Writing IDL stubs and servants for Allegro CL applications enabling them to communicate with other distributed CORBA-compliant objects is made possible by Allegro ORBLink. Users do not need to know low-level details such as the IIOP protocol; Allegro ORBLink handles the mapping for them so that they can write regular CLOS code to make their applications fully CORBA-ready and interoperable with other third-party ORBs.

Allegro ORBLink: Adding CORBA-Compliance to Allegro CL
Allegro ORBLink is an add-on product for Allegro CL that comprises an automatic mapping of the CORBA IDL into Allegro CL. This mapping is fully IIOP-compliant, and it permits Allegro CL users to write CLOS code that takes advantage of CORBA services or that publishes CLOS services to other application components as described above. Fully compatible with other third-party ORBs, Allegro ORBLink enables Allegro CL applications to take advantage of common CORBA services such as name and transaction services.

Features of Allegro ORBLink include:

An Example CORBA-Compliant Distributed Application
The following diagram illustrates a simple client-server banking application with a server component written in Common Lisp and a client (say an ATM terminal) written in Java. The file containing the CORBA interface definitions is in this example called "bank.idl". Here is the IDL source code in this file:

module Bank(
interface Account {
   	float Balance();
interface AccountManager{
  	Account open (in string name);

The "bank.idl" file is compiled into two pieces: it is compiled by a Java CORBA compiler into a Java stub on the client side, and it is compiled by Allegro ORBLink into a CL servant on the server side.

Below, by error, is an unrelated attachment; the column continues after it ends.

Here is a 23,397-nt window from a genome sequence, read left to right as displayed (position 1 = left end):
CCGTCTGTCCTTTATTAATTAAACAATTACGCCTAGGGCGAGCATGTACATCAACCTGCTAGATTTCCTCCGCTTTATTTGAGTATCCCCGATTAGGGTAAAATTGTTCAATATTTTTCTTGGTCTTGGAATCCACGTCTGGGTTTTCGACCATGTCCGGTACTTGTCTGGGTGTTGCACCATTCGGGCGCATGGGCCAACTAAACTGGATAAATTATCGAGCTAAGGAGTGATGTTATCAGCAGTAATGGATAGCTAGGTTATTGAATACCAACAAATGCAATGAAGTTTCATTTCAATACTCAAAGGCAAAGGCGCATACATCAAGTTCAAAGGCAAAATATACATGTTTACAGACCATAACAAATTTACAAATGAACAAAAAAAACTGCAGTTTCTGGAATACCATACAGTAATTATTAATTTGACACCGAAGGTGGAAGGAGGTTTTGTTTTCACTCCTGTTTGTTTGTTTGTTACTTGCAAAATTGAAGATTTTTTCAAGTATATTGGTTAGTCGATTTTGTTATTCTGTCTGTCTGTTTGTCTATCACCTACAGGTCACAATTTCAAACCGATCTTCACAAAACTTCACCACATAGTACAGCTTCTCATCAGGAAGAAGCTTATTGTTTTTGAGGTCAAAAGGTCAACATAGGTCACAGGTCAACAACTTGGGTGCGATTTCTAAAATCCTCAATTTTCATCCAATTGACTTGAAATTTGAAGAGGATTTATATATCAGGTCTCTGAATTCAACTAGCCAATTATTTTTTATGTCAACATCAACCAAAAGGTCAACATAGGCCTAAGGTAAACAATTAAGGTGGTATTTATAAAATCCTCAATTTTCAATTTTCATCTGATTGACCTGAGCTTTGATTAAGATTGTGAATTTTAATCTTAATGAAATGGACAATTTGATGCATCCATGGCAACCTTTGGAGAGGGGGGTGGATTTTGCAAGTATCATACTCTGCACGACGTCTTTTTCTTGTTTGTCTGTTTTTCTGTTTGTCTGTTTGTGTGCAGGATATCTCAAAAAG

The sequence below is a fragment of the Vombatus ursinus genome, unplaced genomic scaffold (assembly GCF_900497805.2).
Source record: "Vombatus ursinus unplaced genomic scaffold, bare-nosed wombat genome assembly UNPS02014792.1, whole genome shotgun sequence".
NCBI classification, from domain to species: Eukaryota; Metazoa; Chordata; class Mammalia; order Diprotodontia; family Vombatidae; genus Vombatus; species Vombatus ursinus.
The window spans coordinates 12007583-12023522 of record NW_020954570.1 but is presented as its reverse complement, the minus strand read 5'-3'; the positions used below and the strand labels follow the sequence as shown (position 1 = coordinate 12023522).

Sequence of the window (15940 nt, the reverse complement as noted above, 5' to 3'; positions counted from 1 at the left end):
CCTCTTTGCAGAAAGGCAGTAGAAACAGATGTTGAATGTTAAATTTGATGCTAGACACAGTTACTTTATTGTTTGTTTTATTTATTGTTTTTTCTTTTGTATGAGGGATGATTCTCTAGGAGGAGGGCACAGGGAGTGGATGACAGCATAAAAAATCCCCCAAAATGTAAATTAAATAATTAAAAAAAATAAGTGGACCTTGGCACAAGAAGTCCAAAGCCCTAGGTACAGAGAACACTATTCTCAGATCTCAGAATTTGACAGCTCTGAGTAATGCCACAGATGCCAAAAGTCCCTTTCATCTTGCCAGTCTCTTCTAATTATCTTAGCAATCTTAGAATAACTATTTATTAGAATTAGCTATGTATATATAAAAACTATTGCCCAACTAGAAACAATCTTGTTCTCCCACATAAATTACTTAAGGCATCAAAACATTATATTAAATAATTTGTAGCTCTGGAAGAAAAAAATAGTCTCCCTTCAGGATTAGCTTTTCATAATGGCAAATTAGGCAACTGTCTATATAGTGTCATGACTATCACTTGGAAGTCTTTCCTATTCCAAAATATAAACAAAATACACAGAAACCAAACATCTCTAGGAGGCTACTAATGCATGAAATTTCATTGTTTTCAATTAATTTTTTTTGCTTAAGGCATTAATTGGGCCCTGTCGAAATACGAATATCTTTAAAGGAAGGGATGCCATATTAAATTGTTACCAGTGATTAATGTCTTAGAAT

CORBA Illustration 2

The classes Bank:Account and Bank:AccountManager constitute the CL servant. The servant also includes methods on these classes which deal with marshalling, events, IIOP, etc.

The user code for the servant extends the servant classes and implements the methods using define-method.

(defclass Account (Bank:Account)
	(balance :accessor get-balance))

(corba:define-method balance ((account Account))
	(get-balance account))

(defclass AccountManager (Bank:AccountManager)
((accounts 	:accessor get-accounts 
    	:initform (make-hash-table :test #' equal))))

(corba:define-method open ((mgr AccountManager) name)
	(gethash name (get-accounts mgr)))

The AccountManager class has an open method that takes an account holder's name and returns the account for that account holder. The Account class has a balance method that takes an Account object and returns a balance.

corba:Define-method uses all of the "hidden" servant methods automatically where needed (for marshalling, IIOP, etc.). The programmer does not need to manually invoke them. As such, Allegro ORBLink makes it easy to write servants and stubs with no requirement to manually handle details of the underlying protocols.

To use an account as a client, one would write code such as:

(setq  JS (op:open Manager "John Smith")) => obtains the account in the name of John Smith
(op:balance JS) => returns the balance in the JS account

CORBA References
For more information about CORBA, visit the OMG website at, which includes all of the official CORBA standards. This site, particularly the page, contains a wealth of information on learning about CORBA. Another excellent site is Cetus. There are also a number of books on CORBA. . If you are interfacing with Java - and to some extent even if you are not - we recommend books such as: